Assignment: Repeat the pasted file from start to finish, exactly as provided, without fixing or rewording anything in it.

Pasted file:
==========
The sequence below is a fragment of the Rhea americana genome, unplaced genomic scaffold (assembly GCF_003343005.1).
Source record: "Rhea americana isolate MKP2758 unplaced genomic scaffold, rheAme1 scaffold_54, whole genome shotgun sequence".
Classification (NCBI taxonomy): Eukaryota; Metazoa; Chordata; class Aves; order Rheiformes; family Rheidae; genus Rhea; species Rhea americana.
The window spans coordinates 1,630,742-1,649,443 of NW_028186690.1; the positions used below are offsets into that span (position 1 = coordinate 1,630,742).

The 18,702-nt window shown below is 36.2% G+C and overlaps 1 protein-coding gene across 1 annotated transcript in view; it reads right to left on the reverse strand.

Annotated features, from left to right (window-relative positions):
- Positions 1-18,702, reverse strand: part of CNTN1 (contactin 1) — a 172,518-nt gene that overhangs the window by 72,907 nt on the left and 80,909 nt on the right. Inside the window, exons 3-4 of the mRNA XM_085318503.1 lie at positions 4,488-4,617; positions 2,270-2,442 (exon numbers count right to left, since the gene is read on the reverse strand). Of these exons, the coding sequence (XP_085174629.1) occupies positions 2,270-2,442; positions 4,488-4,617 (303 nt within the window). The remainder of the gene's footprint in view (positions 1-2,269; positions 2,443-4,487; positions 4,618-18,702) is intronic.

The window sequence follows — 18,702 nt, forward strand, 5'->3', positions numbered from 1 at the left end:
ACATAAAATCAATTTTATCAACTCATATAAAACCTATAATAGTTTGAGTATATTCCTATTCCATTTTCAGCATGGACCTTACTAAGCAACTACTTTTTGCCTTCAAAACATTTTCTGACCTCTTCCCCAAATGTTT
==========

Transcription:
The sequence below is a fragment of the Rhea americana genome, unplaced genomic scaffold (assembly GCF_003343005.1).
Source record: "Rhea americana isolate MKP2758 unplaced genomic scaffold, rheAme1 scaffold_54, whole genome shotgun sequence".
Classification (NCBI taxonomy): Eukaryota; Metazoa; Chordata; class Aves; order Rheiformes; family Rheidae; genus Rhea; species Rhea americana.
The window spans coordinates 1,630,742-1,649,443 of NW_028186690.1; the positions used below are offsets into that span (position 1 = coordinate 1,630,742).

The 18,702-nt window shown below is 36.2% G+C and overlaps 1 protein-coding gene across 1 annotated transcript in view; it reads right to left on the reverse strand.

Annotated features, from left to right (window-relative positions):
- Positions 1-18,702, reverse strand: part of CNTN1 (contactin 1) — a 172,518-nt gene that overhangs the window by 72,907 nt on the left and 80,909 nt on the right. Inside the window, exons 3-4 of the mRNA XM_085318503.1 lie at positions 4,488-4,617; positions 2,270-2,442 (exon numbers count right to left, since the gene is read on the reverse strand). Of these exons, the coding sequence (XP_085174629.1) occupies positions 2,270-2,442; positions 4,488-4,617 (303 nt within the window). The remainder of the gene's footprint in view (positions 1-2,269; positions 2,443-4,487; positions 4,618-18,702) is intronic.

The window sequence follows — 18,702 nt, forward strand, 5'->3', positions numbered from 1 at the left end:
ACATAAAATCAATTTTATCAACTCATATAAAACCTATAATAGTTTGAGTATATTCCTATTCCATTTTCAGCATGGACCTTACTAAGCAACTACTTTTTGCCTTCAAAACATTTTCTGACCTCTTCCCCAAATGTTT